Today In The Columbine Garden

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The columbines do as they please in our garden. Over the years they have moved in from who knows where, and done much replicating. I have made only one deliberate introduction which is a lovely lemon one saved from an overgrown plot at the allotment. Every spring we have additional variations in the indigenous colour scheme, this season’s new shade being white with hints of mauve and purple. We also have various pinks, deep violet, burgundy and ivory and some of them have now moved into the front garden that sits beside the road so who knows where they will be off too next. A world invaded by columbines – well, why not?

So here are some garden views – inside back and outside back (guerrilla garden), and lastly our roadside bed which I feel could now serve as a reference plot for the Haphazard School of Cultivation. I’m not sure what the poppies are doing there – shades of Heinz tomato soup.  Ah well. They’re looking very jolly – a spot of light relief from Lockdown-itis.

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Magic Bean Flowers!

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Well they have to be don’t they – magic that is – sporting such snazzy attire. These are the flowers of Field Beans Vicia faba, the same species as Broad Beans. They are usually grown in the UK as animal fodder or a green manure – the latter being sown in autumn and then dug in prior to flowering in the spring. This seems a huge waste to me. The beans produced are less than half the size of their bigger culinary cousins, but the plants are prolific with bundles of pods per stem. In fact (as with Broad Beans) you can harvest the young pods and steam them whole. If you leave the pods on the stem too long the beans can become a bit floury, but then they are excellent for soup. The young beans (Field or Broad) also make their own tasty version of guacamole (I have tried it out on foodie chums who thought it delicious), though it’s a bit fiddly as you need to steam the beans and then remove their outer pale shell before blitzing the green innards with olive oil, garlic, lime and herbs. There’s a recipe HERE.

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Bees of course love bean flowers however they come. And of course for us humans they have the most alluring fragrance. When I was taking this photo I also noticed the flowers lower down the stem had already been pollinated and were forming tiny pods. So the bean feast will not be long in coming. In the meantime you can also lightly steam the plants’ growing tips as a green vegetable. It’s anyway advisable to pinch them off about now to discourage blackfly assaults, so they may as well be added to the supper menu. Magic all round then.

And here are some with purple striped petals:

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Of Sunset Quince Blossom And Haphazard Tree Creation

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I almost missed the quince blossom this year, and had to look hard for a few surviving flowers. These were caught two evenings ago in the allotment orchard. I have my own quince tree of course – though scarcely even a treelet as yet. It’s out in the guerrilla garden behind the old privy sheds. Two autumns ago fellow allotmenteer Siegfried gave me several large quinces from the allotment tree. I duly made quince jelly with them and must have saved some of the pips. These I apparently put in a pot of compost and then forgot about them. The pot was outside all winter, buried under another pot. Then last spring when I was tidying up I lifted the top pot and found five tiny plants underneath – ID then unknown. They looked interesting though – i.e. not like weeds, so I kept them. And then I remembered. Quince offspring!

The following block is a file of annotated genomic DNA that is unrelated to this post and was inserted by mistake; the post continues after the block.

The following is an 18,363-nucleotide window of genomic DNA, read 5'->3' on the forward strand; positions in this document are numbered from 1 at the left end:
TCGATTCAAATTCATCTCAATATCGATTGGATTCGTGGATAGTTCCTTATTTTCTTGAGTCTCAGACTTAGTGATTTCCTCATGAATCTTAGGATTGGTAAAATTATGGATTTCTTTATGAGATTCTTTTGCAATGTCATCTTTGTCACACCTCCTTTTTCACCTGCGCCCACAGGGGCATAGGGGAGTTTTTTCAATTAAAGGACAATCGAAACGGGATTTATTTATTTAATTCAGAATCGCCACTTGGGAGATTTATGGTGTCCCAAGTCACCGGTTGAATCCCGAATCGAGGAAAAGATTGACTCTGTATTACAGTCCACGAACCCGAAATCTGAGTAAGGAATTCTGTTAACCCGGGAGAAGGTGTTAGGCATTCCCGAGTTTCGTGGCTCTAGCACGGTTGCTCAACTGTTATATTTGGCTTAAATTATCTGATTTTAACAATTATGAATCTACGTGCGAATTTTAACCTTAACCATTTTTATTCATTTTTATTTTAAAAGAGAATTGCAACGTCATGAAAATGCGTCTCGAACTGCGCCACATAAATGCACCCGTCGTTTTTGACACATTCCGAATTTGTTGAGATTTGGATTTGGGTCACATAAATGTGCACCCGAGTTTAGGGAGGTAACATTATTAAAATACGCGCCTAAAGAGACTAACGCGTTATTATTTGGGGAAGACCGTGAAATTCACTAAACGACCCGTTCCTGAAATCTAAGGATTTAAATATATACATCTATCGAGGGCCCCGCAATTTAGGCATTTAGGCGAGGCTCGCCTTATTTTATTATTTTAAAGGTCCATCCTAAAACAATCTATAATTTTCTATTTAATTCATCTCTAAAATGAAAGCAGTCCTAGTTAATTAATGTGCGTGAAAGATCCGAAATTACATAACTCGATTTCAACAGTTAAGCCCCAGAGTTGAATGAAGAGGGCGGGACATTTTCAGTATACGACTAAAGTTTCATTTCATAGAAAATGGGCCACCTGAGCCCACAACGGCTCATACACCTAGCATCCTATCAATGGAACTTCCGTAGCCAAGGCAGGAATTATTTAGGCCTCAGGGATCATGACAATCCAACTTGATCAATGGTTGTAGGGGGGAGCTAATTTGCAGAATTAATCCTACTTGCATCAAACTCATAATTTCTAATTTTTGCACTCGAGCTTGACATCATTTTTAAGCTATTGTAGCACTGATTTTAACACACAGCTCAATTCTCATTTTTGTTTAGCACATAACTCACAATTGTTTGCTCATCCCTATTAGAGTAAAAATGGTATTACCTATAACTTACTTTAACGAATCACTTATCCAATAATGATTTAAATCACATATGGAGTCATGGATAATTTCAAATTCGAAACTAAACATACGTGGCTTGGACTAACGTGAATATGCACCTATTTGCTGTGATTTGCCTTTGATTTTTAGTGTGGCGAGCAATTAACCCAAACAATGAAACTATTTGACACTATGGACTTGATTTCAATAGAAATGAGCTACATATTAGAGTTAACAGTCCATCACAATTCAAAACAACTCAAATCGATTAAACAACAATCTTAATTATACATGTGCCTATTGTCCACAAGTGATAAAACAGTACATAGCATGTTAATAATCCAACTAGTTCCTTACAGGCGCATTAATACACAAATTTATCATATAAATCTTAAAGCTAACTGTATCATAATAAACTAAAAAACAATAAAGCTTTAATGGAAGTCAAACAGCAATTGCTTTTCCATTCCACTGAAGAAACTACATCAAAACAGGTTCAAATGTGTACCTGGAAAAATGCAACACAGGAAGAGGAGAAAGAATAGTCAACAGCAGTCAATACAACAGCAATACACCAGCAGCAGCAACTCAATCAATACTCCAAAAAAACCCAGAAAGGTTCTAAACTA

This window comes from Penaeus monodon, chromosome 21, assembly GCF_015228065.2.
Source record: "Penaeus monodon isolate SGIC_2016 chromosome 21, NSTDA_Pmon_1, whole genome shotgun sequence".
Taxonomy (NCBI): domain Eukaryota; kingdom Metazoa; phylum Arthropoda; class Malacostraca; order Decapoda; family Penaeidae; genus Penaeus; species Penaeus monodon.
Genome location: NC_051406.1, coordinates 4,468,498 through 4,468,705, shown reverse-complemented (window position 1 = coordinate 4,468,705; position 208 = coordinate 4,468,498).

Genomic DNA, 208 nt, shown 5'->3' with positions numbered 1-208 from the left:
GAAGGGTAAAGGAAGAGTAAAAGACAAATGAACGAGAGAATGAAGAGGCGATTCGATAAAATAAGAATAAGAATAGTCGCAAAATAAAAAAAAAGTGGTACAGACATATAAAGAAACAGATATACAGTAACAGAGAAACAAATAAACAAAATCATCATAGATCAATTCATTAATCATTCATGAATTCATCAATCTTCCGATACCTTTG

Apart from the one I’ve planted out, I’ve found a good home for another with a chum who says it is thriving, but I still have three small trees in pots. If the mother tree is anything to go by (and it hasn’t been grafted onto dwarf rootstock), then the offspring should not grow too big. Maybe some more guerrilla planting is called for. My treelet is currently ringed by a crowd of columbine heavies, so it’s hard to spot. Anyway, here’s a photo:

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And here’s the mother tree:

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Randomized gardening can be so rewarding.

On The Line ~ The Shadow Garden

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Jude’s ongoing photo challenge at Travel Words is well worth your attention. Her aim over the coming months is to help us be more creative with our photography. May is dedicated to the use of light, with a different assignment each Sunday. Here is this week’s:

‘Look for shadows. Strong light, casting well-defined shadows, can create interesting abstract images. Layering light and shadows brings a sense of depth to an image and can convey mystery.’

My shadow composition came about as a result of some domestic DIY. It must have been late summer a couple of years ago. I don’t remember what the job was, but it involved washing this dust sheet afterwards. And as the late-day sun headed over Wenlock Edge so the shadow garden was made.

2020 Photo Challenge #18 Shadows

Hurrah For The Talyllyn Railway Men!